The Medical pluralism paradigm: examining patterns of use across conventional, complementary and public health care systems among Canadians aged 50 and older.




Votova, Kristine

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This dissertation examined health care utilization patterns across conventional health care (CHC), complementary and alternative medicine (CAM), and public health care (PHC) systems among Canadians aged fifty and older. I argued that utilization research is currently limited by a primary focus on discrete use of health care services, largely within the CHC system (i.e., medical doctors, specialists, hospitals). However substantial growth in use of CAM and PHC, particularly among late middle-age cohorts, suggests the need to widen the research lens from discretionary service use within health care systems to include medical pluralism or use across health care systems. To address the lack of research on medical pluralism and the need for a comprehensive overview of service use, I used two different strategies to create discrete patterns of service use and non-use. To frame the predictors of these patterns, a medical pluralism paradigm was proposed, which suggests that there are distinct social location and health characteristics that may explain use across health care systems. Five hypotheses were tested using data pooled from two cycles of the Canadian Community Health Survey (Cycles 2.1 [2003] and 3.1 [2005]) to create an overall sample (n=117,824). Results from the deductive (variable oriented) and inductive (person centred) strategies were compared. Differences in both the number and form of patterns are apparent. Across both strategies, the most common pattern is dual use of CHC (medical visits, specialist visits) and PHC (flu shots, sex-specific screening) but not CAM (chiropractors, other CAM providers). Consistent with the literature, women use more types of services overall than do men. The gender effect is significantly mediated by age: older men are less likely to use services across the three health care systems than older women. Strong evidence for a socioeconomic gradient in medical pluralism is also found. Higher levels of income and education increase the likelihood of using services across the three health care systems compared to low and middle levels of both income and education. The relationship between race and health service use was much less significant. Long-term immigrants demonstrate tri-use patterns close to those of Canadian born individuals; however, service differentials remain even after controlling for health needs, in favour of native-born Canadians. Medical pluralism is also associated with health related-need as support was found for both illness and wellness care. Lastly, regional differences point to a greater likelihood of medical pluralism in western Canada, but not always in urban areas. In future, a longitudinal examination of medical pluralism is necessary and would help establish the sequencing of services and how services are used in relation to the disablement process. Health policy would thus benefit from insight into the extent of service duplication for specific conditions and clarify the role of medical doctors in referral processes.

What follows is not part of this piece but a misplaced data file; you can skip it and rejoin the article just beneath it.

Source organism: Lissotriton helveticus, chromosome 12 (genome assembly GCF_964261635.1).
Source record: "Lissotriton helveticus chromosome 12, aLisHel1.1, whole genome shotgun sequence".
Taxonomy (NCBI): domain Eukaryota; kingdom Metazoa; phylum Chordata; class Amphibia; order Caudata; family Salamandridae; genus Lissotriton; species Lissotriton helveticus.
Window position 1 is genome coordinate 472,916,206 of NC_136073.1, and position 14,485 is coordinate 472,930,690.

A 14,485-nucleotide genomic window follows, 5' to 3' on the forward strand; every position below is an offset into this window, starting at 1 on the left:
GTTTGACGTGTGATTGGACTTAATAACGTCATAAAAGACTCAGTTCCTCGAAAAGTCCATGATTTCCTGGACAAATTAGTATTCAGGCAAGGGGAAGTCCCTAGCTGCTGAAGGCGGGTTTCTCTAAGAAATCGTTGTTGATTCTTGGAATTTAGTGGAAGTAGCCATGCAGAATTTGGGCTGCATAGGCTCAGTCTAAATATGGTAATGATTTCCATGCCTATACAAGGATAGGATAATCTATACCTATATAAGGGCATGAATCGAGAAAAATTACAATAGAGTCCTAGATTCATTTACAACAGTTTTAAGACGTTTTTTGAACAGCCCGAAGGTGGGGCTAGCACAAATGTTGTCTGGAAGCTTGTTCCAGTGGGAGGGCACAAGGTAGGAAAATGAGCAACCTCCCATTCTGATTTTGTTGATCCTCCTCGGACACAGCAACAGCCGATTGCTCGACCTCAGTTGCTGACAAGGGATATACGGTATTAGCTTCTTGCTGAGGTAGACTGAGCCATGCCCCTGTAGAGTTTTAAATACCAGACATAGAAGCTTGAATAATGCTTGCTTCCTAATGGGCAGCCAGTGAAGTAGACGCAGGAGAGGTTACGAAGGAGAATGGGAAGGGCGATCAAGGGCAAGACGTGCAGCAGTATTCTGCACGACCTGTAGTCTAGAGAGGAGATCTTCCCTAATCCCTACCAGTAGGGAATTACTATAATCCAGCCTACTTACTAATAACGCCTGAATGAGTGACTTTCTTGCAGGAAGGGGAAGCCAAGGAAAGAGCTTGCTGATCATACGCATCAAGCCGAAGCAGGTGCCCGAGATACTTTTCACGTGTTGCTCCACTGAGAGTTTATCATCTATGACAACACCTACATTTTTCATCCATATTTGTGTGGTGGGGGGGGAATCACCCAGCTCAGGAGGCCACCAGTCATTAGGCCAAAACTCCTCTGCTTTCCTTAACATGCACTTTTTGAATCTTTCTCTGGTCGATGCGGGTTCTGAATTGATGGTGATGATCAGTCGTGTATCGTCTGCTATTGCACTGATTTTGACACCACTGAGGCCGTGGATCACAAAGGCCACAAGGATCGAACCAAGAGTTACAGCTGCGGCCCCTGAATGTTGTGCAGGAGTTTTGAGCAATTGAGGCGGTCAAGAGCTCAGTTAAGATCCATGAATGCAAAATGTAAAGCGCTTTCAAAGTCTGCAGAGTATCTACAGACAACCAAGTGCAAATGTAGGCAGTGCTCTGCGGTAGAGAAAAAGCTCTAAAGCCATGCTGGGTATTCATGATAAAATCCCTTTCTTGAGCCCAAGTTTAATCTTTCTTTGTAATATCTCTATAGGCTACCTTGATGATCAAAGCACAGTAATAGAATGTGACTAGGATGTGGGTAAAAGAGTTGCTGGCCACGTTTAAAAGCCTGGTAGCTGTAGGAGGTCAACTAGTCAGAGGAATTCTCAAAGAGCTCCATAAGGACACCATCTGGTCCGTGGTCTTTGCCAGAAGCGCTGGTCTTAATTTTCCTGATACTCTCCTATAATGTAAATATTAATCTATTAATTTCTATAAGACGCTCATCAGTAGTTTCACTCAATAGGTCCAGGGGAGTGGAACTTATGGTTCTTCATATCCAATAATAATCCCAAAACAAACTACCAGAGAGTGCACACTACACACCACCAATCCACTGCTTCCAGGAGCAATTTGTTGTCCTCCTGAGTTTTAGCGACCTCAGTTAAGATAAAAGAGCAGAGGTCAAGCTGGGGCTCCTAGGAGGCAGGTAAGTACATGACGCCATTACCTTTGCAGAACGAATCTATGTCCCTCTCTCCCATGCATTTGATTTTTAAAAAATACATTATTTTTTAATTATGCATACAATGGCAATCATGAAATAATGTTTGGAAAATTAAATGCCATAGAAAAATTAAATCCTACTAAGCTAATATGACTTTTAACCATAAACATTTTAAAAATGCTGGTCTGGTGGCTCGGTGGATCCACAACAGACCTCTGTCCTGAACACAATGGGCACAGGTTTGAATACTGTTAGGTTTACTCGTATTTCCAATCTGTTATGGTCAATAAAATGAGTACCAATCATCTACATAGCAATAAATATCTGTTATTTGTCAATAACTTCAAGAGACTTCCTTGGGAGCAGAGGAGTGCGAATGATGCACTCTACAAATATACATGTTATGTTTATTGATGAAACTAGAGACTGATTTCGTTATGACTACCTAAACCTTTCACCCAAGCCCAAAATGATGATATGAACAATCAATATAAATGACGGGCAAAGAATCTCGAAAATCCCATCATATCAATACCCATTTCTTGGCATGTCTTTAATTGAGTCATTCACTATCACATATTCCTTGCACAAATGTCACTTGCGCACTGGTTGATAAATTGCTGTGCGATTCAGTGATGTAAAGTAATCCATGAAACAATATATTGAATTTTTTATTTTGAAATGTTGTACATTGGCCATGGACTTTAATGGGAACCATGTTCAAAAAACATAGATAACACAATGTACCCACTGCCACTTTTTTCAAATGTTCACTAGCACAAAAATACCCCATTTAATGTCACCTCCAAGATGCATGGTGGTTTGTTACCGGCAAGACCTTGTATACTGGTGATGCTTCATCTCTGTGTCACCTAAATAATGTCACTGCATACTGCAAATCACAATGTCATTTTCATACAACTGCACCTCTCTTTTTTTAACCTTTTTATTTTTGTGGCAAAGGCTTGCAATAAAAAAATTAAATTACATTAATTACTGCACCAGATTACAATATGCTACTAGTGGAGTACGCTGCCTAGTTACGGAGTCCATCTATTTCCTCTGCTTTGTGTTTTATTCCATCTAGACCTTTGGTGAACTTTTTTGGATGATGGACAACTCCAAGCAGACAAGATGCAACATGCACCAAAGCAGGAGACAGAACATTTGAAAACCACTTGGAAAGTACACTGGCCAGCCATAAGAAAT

medical pluralism, health care utilization, older adult, complementary and alternative medicine, Canadian Community Health Survey, baby boomer, health care access